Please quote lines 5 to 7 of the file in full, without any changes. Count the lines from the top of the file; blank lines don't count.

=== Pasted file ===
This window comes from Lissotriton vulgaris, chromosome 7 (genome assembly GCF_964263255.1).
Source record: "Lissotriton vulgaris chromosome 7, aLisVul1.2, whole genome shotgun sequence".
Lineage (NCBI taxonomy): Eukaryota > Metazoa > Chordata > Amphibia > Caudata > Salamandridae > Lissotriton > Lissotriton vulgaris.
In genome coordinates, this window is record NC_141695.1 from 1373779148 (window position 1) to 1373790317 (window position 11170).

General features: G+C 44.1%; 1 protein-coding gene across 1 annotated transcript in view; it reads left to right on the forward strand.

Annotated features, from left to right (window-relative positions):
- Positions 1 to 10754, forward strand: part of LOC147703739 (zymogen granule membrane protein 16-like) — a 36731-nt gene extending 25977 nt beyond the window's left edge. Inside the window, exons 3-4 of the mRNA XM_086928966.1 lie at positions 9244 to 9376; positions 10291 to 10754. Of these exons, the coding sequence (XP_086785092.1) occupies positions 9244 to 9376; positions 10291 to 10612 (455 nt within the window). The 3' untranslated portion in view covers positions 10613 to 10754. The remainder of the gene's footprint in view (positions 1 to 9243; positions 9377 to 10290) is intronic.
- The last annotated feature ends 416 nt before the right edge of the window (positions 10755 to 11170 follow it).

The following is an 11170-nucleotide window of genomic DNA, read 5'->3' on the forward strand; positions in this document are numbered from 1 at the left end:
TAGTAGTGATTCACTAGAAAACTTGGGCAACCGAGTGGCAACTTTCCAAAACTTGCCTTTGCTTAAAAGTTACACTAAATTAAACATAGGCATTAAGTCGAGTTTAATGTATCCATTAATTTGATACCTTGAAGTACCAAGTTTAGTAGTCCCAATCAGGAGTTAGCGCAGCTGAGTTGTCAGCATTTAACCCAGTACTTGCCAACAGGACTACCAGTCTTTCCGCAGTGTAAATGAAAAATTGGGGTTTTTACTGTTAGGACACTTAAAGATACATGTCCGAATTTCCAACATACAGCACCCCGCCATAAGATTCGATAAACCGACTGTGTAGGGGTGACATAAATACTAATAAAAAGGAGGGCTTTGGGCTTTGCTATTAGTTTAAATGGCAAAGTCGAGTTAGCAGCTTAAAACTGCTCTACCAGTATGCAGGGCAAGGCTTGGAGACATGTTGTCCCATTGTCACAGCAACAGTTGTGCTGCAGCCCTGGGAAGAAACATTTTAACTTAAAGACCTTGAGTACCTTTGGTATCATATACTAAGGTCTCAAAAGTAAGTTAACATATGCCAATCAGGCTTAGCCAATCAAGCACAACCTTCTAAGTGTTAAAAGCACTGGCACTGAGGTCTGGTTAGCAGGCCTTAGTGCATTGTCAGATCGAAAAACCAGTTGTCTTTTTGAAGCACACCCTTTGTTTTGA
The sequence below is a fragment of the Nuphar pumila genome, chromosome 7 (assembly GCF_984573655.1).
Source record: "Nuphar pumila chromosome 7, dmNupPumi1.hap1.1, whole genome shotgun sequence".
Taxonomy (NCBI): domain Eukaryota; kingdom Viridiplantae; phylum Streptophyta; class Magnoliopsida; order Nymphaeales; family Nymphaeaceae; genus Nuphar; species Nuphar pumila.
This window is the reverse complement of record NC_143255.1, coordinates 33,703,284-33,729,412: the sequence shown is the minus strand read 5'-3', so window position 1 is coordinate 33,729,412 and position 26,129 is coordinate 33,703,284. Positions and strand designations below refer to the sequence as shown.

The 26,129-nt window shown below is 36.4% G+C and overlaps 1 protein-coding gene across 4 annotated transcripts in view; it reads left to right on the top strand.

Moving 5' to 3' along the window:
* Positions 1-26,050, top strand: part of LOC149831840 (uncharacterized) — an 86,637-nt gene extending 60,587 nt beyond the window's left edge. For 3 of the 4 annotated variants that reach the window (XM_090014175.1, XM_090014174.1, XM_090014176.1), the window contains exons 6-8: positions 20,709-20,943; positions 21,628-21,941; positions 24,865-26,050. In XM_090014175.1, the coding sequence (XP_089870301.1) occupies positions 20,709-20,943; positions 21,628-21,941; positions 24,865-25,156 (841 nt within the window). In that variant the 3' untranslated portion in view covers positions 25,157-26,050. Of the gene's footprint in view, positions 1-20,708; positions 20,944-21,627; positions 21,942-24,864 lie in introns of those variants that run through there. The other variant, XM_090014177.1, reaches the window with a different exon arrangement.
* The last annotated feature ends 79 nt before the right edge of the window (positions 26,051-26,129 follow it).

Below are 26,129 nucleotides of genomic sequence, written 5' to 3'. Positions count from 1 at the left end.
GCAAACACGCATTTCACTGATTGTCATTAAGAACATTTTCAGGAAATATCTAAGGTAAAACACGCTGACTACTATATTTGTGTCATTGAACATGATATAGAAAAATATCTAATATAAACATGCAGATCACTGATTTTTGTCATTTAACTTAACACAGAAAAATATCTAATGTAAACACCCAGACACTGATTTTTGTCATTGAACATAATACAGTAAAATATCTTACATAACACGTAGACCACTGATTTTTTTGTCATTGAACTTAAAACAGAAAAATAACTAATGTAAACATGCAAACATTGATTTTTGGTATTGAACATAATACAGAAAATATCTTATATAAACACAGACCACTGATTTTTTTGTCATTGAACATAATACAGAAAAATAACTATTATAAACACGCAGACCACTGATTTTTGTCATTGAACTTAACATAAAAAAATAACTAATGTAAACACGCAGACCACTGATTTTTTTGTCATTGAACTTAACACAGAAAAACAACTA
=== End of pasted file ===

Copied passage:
General features: G+C 44.1%; 1 protein-coding gene across 1 annotated transcript in view; it reads left to right on the forward strand.

Annotated features, from left to right (window-relative positions):
- Positions 1 to 10754, forward strand: part of LOC147703739 (zymogen granule membrane protein 16-like) — a 36731-nt gene extending 25977 nt beyond the window's left edge. Inside the window, exons 3-4 of the mRNA XM_086928966.1 lie at positions 9244 to 9376; positions 10291 to 10754. Of these exons, the coding sequence (XP_086785092.1) occupies positions 9244 to 9376; positions 10291 to 10612 (455 nt within the window). The 3' untranslated portion in view covers positions 10613 to 10754. The remainder of the gene's footprint in view (positions 1 to 9243; positions 9377 to 10290) is intronic.